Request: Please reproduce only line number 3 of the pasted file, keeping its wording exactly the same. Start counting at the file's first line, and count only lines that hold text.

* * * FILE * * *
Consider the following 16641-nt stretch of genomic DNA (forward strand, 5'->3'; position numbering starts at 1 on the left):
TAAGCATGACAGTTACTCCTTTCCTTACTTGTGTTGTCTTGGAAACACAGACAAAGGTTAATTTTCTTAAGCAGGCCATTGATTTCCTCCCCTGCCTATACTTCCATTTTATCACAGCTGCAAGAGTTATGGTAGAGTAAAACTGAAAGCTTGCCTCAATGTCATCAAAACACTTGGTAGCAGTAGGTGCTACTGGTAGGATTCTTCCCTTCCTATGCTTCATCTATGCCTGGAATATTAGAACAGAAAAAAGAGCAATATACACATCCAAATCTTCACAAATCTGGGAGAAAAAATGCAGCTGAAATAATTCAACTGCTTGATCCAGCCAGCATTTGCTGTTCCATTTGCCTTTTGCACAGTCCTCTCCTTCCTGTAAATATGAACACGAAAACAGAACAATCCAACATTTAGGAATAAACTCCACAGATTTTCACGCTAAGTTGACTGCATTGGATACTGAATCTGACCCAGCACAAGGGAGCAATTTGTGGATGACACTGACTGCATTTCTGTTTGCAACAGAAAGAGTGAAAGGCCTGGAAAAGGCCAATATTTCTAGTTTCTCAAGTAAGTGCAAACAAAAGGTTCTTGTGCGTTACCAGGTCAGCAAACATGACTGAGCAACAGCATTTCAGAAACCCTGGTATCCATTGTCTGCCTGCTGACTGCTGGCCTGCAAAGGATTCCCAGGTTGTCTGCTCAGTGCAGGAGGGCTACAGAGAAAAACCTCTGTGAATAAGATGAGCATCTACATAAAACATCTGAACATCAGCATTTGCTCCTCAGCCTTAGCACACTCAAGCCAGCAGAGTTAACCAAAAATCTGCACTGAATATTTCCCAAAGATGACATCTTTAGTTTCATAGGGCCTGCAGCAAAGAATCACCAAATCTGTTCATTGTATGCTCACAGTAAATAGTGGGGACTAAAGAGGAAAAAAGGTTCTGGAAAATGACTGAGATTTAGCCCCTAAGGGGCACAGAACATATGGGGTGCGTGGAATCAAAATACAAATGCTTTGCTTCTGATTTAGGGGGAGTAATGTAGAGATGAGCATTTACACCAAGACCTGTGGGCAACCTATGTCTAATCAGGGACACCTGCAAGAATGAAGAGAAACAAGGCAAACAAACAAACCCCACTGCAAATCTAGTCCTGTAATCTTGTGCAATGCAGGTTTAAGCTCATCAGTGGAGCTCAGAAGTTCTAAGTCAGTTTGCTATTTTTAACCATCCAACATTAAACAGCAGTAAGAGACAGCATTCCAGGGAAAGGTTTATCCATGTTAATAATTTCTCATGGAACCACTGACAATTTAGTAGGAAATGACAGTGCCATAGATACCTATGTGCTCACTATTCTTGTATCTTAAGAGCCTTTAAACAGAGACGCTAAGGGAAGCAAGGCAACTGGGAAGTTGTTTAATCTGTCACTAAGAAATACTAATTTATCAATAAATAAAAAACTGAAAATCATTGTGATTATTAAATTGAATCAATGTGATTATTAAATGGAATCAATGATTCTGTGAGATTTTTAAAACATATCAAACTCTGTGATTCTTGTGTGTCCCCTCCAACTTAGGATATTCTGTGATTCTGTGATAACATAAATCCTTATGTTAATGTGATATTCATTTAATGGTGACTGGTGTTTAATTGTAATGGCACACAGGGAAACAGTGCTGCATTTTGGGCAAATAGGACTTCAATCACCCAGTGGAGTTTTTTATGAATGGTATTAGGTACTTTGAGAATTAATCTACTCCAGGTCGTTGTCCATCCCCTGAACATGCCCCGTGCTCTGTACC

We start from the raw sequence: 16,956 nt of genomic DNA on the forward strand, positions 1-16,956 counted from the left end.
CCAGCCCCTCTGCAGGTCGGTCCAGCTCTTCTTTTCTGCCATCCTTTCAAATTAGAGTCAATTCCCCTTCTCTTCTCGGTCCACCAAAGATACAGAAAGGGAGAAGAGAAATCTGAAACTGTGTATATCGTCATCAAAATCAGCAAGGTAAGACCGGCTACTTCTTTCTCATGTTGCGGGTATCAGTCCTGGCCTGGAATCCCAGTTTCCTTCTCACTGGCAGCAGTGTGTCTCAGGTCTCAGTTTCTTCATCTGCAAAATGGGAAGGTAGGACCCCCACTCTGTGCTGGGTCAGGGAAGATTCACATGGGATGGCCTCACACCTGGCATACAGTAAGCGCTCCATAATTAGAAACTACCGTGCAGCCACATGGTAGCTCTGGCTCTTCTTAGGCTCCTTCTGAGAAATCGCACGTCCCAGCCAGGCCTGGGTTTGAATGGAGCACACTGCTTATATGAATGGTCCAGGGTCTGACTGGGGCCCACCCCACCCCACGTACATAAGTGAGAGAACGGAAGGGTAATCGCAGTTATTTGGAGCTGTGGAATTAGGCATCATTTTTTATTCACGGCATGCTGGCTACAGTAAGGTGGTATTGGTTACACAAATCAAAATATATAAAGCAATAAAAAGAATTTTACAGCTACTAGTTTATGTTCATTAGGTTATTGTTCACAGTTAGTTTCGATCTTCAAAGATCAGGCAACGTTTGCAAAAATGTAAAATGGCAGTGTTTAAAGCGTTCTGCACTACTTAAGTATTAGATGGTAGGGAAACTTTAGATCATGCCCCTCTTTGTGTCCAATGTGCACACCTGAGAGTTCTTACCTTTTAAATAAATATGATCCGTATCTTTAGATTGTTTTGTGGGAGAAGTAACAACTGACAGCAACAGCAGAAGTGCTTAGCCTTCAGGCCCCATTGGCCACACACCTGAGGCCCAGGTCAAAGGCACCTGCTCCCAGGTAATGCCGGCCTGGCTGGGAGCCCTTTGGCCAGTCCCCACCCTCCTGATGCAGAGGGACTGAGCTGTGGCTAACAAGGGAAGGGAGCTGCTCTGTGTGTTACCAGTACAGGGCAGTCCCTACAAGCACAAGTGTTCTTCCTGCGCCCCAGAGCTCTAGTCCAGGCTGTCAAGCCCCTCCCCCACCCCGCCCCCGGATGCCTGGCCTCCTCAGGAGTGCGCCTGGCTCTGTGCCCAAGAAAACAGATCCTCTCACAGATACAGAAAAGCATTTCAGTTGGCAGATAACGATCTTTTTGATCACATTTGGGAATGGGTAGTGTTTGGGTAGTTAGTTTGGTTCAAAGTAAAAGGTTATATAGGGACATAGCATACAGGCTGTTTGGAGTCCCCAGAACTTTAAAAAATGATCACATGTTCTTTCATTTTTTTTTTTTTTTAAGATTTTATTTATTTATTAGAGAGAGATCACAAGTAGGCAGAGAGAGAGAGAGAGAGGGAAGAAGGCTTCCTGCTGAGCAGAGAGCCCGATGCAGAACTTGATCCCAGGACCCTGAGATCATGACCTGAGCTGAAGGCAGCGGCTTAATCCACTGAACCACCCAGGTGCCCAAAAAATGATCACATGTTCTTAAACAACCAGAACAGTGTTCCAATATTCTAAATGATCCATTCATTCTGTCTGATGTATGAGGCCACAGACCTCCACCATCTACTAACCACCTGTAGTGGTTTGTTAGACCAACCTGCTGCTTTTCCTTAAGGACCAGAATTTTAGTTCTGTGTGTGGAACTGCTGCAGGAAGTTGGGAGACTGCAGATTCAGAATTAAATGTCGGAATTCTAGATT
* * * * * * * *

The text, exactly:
We start from the raw sequence: 16,956 nt of genomic DNA on the forward strand, positions 1-16,956 counted from the left end.